Critic's Notebook: Donald Trump Brags, Mike Pence Swoons on Joint '60 Minutes' Interview

Screengrab/CBS

The two candidates bobbed, weaved, bragged and blushed in their first joint interview shortly after Mike Pence won the VP competition.

Donald Trump showed off his latest acquisition — uh, vice-presidential running mate — Sunday night in a 60 Minutes joint interview featuring him and Indiana Gov. Mike Pence. Viewers, who had no doubt prepared for the broadcast by Googling "Who is Mike Pence?" were probably left as befuddled by interviewer Lesley Stahl, who at times seemed to want to wink at the camera and ask, "Can you believe this?"

Trump explained his choice of Pence in his typical businessman fashion, eschewing such traditional approaches as say, having shared political views. "I looked at the numbers," he explained, referring to Pence's economic record but sounding more like he had just picked up a particularly choice piece of real estate. "I think we will have very good chemistry," he added, as if forgetting that he was on 60 Minutes, not The Dating Game.

Stahl began the proceedings by asking the not-so-hardball question, "Are you ready for the world we are facing today?" Trump unsurprisingly assured her he was, disappointing the anchor who was apparently hoping that he would suddenly be gripped by a panic attack, mutter an anguished "no," and slink off, never to be seen again.

As for Pence, Trump is getting his money's worth, with the politician — who describes himself as "a Christian, a conservative, and a Republican, in that order" (Trump barely qualifies in any of the three categories) — acting so lovestruck and moony-eyed that at times he seemed ready to jump onto Trump's lap. He gushed that the businessman candidate embodied "broad-shouldered American strength," as if Trump was running for the title of Mr. Universe, not president. He later described his running mate as "one of the best negotiators in the world" as Trump's orange tresses began to expand like a peacock's feathers.

But if anyone was hoping to get a better idea of who Pence is — and that includes pretty much everyone — they were left disappointed by the interview, which, like all things Trump, inevitably focused on Trump. He dominated the discussion while the handsome, square-jawed, white-haired Pence looked on adoringly.

To her credit, Stahl pressed hard on the policy differences between the two men, which are legion. Trump brushed off Pence's strong support of the Iraq War, including his vote to authorize it while he was in Congress. "I don't care," Trump said dismissively. "He's entitled to make a mistake once in a while."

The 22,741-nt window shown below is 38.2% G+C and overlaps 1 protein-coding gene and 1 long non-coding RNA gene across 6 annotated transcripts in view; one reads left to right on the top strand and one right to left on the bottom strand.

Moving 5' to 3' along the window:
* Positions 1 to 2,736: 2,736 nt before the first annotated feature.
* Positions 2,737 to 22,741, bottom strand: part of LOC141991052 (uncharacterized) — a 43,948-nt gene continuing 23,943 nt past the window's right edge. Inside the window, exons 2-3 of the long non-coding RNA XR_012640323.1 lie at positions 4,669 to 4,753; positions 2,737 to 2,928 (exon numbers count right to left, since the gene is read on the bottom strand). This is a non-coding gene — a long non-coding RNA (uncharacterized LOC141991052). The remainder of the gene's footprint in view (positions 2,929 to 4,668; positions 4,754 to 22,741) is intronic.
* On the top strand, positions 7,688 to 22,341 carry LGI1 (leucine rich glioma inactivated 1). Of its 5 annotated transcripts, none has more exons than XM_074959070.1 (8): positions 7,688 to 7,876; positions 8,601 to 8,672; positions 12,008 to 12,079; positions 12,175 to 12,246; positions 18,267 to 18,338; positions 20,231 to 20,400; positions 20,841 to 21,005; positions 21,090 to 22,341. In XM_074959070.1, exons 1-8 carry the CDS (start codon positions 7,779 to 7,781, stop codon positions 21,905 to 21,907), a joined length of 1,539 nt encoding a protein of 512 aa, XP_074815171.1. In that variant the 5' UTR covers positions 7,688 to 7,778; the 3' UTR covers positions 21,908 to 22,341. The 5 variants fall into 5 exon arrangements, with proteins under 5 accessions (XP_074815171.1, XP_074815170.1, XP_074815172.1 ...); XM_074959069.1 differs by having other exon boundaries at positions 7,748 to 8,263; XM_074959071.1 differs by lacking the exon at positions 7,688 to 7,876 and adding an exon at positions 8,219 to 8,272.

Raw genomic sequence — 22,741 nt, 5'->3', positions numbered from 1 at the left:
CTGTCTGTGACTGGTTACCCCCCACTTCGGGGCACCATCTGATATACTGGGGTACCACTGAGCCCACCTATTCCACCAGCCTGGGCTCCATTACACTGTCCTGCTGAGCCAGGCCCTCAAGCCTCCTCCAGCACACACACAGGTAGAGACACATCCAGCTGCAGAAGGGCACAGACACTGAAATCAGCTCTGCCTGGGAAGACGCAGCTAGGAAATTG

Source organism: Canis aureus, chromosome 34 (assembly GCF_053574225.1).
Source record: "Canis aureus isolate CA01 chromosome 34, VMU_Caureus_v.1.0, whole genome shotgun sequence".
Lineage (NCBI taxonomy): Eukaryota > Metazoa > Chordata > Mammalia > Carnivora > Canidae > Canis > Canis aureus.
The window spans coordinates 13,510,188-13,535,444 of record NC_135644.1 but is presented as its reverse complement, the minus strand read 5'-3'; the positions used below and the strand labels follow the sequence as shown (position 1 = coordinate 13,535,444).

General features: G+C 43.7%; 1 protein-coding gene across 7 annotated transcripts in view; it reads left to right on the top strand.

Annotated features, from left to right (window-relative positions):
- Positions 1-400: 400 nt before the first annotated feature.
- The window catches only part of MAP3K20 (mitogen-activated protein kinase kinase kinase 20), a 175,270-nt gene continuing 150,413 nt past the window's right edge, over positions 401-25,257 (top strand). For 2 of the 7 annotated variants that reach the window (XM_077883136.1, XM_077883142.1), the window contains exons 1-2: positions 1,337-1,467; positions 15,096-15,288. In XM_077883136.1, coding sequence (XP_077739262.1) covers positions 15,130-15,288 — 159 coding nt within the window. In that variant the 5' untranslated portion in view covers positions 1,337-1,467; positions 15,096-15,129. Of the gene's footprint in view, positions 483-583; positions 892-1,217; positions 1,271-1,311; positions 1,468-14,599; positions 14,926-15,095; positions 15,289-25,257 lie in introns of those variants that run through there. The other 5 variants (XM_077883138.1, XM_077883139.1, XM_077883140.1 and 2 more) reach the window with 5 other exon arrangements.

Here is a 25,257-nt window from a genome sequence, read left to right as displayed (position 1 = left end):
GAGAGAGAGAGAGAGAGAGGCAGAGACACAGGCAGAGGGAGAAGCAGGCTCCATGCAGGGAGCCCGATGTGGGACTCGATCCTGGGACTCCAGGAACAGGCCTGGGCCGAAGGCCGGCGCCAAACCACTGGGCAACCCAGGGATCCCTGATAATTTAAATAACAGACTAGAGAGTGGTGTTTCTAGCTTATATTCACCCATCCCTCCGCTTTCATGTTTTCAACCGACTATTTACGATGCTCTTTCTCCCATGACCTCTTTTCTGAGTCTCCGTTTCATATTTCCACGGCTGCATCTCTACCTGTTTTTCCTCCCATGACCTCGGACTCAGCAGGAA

Pence, not as adept at duplicity, had a harder time dealing with the subject. He was bobbing and weaving throughout, shamelessly reversing his previous positions on such issues as free trade, suspending immigration of Muslims and waterboarding. Donald tried to help him out by altering his language, among other things. "I'm all for free trade," he announced, utterly contradicting himself. And he backed off his stance on banning Muslims from entering the country, explaining that potential immigrants would instead be subjected to "extreme vetting," which he'll probably soon be pitching as a new reality series.

When he was asked if he would be willing to criticize Trump for such things as going too far in his name-calling, Pence managed to turn even that response into a compliment. "One of the things I found out about this man is that he appreciates candor," he gushed.

Trump returned the favor when Stahl followed up by asking if Pence agreed with Trump's insulting John McCain for having been "captured." "You can say yes," Trump graciously instructed Pence, who was beginning to take on the glazed look of a battered wife.

The political shotgun marriage was sealed by the end of the segment, with Pence declaring, "This good man, I believe, will be a great president of the United States."

For any other politician, that statement would have been the cue for a similarly effusive remark. But Trump, of course, is not your ordinary politician. "I love what he just said," he crowed. You could tell he was already figuring out how to emblazon his name on Pence's forehead.  

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